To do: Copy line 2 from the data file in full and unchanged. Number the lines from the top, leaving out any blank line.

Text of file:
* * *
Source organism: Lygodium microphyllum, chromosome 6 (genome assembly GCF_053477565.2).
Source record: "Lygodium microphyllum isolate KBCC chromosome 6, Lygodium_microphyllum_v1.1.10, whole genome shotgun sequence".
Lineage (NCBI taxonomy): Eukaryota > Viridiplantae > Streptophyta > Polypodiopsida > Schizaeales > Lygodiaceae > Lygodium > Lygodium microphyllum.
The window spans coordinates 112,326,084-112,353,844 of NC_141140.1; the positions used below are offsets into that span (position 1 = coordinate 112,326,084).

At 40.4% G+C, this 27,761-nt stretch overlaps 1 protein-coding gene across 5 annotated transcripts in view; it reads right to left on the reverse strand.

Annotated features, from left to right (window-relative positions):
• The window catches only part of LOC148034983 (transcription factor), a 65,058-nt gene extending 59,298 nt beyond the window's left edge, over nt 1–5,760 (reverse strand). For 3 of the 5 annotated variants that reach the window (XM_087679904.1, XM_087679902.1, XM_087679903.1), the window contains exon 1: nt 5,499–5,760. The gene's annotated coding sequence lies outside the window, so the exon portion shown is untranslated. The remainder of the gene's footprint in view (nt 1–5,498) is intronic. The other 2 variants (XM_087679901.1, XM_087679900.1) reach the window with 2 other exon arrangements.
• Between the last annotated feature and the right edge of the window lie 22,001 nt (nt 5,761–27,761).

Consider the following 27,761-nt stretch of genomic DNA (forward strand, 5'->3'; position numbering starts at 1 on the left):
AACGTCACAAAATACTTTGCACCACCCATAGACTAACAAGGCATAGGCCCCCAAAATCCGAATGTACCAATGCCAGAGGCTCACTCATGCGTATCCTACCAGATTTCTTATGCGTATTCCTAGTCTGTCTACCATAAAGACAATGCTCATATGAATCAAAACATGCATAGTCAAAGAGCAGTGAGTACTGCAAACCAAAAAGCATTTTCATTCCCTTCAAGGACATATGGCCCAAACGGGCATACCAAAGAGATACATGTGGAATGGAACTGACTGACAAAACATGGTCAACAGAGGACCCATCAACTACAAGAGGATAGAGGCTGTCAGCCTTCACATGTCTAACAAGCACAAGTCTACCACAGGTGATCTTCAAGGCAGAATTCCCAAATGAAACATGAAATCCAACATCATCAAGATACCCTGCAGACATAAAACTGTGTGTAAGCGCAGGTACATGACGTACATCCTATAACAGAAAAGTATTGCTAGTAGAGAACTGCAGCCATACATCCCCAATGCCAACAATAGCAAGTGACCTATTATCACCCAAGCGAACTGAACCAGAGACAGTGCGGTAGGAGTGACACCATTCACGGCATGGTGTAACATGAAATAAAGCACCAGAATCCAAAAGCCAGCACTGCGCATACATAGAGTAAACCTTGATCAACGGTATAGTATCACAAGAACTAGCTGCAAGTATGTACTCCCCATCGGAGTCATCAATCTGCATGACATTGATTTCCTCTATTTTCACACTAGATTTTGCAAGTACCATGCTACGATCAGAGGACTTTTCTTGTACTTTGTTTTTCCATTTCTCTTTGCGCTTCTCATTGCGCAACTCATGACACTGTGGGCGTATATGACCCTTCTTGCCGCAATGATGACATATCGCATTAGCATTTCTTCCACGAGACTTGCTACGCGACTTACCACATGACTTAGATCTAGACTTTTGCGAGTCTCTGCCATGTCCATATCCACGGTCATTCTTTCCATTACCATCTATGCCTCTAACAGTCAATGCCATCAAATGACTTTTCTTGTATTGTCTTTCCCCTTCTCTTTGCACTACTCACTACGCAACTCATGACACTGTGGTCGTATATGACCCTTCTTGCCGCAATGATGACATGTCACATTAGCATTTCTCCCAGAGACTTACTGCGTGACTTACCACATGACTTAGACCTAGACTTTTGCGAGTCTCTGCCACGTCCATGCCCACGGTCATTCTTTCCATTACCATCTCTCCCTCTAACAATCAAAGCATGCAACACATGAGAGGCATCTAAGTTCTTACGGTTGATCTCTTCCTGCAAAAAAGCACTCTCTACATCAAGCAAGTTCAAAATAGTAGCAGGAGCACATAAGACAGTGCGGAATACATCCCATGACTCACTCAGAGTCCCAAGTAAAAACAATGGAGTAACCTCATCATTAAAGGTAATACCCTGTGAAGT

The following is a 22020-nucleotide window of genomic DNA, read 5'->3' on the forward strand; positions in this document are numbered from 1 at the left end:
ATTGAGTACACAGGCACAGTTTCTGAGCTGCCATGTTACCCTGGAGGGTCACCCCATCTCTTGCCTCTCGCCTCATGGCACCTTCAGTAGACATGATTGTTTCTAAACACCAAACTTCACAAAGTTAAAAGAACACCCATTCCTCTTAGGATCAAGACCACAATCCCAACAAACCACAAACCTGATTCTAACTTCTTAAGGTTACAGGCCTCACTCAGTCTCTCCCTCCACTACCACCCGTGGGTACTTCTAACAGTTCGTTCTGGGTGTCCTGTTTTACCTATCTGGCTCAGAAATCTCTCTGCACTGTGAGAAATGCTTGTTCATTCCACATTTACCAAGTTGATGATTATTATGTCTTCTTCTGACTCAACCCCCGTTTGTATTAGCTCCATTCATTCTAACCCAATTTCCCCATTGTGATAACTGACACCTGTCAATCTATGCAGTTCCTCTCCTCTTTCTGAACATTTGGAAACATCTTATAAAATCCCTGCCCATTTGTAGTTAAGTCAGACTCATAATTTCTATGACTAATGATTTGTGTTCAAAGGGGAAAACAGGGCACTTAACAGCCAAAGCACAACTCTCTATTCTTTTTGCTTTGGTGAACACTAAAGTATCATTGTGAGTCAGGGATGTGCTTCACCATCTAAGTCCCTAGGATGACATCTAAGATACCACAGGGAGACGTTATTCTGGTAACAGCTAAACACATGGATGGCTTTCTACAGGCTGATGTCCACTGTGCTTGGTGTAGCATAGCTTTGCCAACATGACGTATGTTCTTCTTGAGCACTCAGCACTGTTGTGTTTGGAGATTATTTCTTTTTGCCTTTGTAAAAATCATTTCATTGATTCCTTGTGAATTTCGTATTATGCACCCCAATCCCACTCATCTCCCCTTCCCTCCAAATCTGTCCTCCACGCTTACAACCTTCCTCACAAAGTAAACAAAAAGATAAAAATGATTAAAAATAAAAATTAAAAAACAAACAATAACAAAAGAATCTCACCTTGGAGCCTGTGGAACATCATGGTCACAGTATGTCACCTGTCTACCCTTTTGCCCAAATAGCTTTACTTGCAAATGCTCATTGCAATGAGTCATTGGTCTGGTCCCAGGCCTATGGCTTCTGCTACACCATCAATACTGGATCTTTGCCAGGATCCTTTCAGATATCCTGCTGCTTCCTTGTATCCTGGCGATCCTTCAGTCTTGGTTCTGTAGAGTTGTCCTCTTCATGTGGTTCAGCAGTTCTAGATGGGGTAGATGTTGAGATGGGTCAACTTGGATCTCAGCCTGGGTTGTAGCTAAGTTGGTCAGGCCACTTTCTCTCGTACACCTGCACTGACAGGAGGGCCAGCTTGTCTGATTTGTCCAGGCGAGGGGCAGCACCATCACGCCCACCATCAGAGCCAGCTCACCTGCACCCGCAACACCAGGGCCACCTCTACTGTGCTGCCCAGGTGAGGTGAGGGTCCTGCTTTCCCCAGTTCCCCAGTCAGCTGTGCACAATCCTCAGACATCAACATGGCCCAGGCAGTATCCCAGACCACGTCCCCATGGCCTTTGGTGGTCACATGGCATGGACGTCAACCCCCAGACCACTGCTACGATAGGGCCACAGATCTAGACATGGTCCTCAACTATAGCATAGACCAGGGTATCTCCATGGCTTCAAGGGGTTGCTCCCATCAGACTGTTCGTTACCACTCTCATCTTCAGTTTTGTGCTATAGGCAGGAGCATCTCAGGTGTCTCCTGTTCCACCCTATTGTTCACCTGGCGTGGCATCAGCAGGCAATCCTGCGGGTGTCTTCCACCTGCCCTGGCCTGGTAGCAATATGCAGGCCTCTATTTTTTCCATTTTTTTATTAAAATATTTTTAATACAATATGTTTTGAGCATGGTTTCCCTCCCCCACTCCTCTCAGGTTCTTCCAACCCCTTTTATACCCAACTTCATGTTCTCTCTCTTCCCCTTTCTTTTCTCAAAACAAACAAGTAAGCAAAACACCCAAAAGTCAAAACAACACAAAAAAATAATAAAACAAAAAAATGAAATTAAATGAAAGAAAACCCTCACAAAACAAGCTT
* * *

Source record: "Lygodium microphyllum isolate KBCC chromosome 6, Lygodium_microphyllum_v1.1.10, whole genome shotgun sequence".